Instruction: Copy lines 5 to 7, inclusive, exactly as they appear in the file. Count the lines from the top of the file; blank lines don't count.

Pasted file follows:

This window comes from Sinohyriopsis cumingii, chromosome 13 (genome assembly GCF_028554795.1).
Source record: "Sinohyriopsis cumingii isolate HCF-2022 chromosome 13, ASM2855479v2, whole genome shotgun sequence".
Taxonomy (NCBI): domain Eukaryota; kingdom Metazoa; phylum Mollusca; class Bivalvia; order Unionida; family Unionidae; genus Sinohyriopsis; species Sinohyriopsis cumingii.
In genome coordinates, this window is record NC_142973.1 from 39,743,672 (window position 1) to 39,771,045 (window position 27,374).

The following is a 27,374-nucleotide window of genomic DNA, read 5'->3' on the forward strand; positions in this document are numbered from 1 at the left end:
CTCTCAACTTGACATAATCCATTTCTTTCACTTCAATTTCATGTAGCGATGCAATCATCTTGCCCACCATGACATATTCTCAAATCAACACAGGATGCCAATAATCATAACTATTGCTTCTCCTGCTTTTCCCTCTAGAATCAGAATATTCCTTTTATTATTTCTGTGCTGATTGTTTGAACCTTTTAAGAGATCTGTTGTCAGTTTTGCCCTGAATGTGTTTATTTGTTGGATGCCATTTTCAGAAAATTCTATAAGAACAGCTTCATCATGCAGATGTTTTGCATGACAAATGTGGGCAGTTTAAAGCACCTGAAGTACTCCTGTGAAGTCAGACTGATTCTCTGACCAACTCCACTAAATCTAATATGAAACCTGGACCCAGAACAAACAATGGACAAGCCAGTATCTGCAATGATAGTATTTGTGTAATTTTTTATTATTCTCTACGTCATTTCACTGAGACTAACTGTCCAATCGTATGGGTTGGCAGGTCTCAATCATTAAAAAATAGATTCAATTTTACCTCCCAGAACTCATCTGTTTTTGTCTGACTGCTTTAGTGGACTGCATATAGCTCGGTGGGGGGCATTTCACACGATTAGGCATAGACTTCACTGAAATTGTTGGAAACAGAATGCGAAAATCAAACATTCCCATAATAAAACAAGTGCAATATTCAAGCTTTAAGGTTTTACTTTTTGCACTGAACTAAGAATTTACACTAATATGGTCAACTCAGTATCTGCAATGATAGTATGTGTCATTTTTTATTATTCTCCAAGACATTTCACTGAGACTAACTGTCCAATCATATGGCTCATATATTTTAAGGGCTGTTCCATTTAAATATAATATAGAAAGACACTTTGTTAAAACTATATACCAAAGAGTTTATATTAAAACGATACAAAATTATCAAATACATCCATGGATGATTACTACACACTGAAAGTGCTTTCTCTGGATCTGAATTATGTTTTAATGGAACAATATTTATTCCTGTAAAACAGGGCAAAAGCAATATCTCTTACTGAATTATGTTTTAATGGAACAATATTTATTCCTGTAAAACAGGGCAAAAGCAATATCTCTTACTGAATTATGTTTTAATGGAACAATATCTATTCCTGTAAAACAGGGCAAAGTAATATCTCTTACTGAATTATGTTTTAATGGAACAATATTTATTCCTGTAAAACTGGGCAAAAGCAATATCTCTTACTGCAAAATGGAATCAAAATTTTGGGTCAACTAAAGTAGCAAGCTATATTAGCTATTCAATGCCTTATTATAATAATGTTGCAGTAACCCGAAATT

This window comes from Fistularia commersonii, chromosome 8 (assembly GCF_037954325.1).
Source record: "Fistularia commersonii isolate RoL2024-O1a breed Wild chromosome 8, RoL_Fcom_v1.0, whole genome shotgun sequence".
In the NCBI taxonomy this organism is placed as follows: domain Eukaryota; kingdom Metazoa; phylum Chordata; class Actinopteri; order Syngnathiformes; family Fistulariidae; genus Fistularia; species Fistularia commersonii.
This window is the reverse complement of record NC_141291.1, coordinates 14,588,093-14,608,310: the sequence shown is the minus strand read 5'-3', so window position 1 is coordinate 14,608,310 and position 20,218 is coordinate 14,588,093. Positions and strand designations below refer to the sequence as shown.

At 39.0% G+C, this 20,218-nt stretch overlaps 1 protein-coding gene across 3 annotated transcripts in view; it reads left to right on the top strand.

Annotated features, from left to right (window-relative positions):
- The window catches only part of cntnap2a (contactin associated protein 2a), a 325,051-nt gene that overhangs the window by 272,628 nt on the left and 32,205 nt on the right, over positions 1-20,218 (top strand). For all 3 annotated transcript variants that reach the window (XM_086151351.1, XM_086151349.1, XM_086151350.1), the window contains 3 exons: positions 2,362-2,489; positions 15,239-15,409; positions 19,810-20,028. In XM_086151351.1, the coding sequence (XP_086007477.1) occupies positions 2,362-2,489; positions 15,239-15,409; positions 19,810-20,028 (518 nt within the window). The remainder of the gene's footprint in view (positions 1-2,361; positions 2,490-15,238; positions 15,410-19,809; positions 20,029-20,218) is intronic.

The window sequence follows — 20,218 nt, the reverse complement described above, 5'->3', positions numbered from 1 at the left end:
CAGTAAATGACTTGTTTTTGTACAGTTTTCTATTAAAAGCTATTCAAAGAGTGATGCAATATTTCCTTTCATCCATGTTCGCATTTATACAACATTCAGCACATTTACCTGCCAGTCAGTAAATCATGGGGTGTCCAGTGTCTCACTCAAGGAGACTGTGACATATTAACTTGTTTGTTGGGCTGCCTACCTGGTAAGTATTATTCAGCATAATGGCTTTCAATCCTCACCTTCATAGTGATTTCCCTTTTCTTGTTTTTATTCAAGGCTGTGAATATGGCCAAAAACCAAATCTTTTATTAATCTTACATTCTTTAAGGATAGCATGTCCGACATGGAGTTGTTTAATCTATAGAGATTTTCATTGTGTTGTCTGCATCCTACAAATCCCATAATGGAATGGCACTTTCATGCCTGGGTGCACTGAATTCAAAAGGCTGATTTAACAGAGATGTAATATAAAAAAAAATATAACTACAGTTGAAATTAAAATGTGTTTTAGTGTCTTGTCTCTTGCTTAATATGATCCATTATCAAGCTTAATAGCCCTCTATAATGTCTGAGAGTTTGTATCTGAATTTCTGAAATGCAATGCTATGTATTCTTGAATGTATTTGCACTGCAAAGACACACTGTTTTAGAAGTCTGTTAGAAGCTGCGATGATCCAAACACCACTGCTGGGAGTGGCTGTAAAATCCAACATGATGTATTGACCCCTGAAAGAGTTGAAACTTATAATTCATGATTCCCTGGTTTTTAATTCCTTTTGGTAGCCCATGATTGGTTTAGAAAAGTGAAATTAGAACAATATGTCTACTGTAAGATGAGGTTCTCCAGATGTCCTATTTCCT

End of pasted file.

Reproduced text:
The following is a 27,374-nucleotide window of genomic DNA, read 5'->3' on the forward strand; positions in this document are numbered from 1 at the left end:
CTCTCAACTTGACATAATCCATTTCTTTCACTTCAATTTCATGTAGCGATGCAATCATCTTGCCCACCATGACATATTCTCAAATCAACACAGGATGCCAATAATCATAACTATTGCTTCTCCTGCTTTTCCCTCTAGAATCAGAATATTCCTTTTATTATTTCTGTGCTGATTGTTTGAACCTTTTAAGAGATCTGTTGTCAGTTTTGCCCTGAATGTGTTTATTTGTTGGATGCCATTTTCAGAAAATTCTATAAGAACAGCTTCATCATGCAGATGTTTTGCATGACAAATGTGGGCAGTTTAAAGCACCTGAAGTACTCCTGTGAAGTCAGACTGATTCTCTGACCAACTCCACTAAATCTAATATGAAACCTGGACCCAGAACAAACAATGGACAAGCCAGTATCTGCAATGATAGTATTTGTGTAATTTTTTATTATTCTCTACGTCATTTCACTGAGACTAACTGTCCAATCGTATGGGTTGGCAGGTCTCAATCATTAAAAAATAGATTCAATTTTACCTCCCAGAACTCATCTGTTTTTGTCTGACTGCTTTAGTGGACTGCATATAGCTCGGTGGGGGGCATTTCACACGATTAGGCATAGACTTCACTGAAATTGTTGGAAACAGAATGCGAAAATCAAACATTCCCATAATAAAACAAGTGCAATATTCAAGCTTTAAGGTTTTACTTTTTGCACTGAACTAAGAATTTACACTAATATGGTCAACTCAGTATCTGCAATGATAGTATGTGTCATTTTTTATTATTCTCCAAGACATTTCACTGAGACTAACTGTCCAATCATATGGCTCATATATTTTAAGGGCTGTTCCATTTAAATATAATATAGAAAGACACTTTGTTAAAACTATATACCAAAGAGTTTATATTAAAACGATACAAAATTATCAAATACATCCATGGATGATTACTACACACTGAAAGTGCTTTCTCTGGATCTGAATTATGTTTTAATGGAACAATATTTATTCCTGTAAAACAGGGCAAAAGCAATATCTCTTACTGAATTATGTTTTAATGGAACAATATTTATTCCTGTAAAACAGGGCAAAAGCAATATCTCTTACTGAATTATGTTTTAATGGAACAATATCTATTCCTGTAAAACAGGGCAAAGTAATATCTCTTACTGAATTATGTTTTAATGGAACAATATTTATTCCTGTAAAACTGGGCAAAAGCAATATCTCTTACTGCAAAATGGAATCAAAATTTTGGGTCAACTAAAGTAGCAAGCTATATTAGCTATTCAATGCCTTATTATAATAATGTTGCAGTAACCCGAAATT

This window comes from Fistularia commersonii, chromosome 8 (assembly GCF_037954325.1).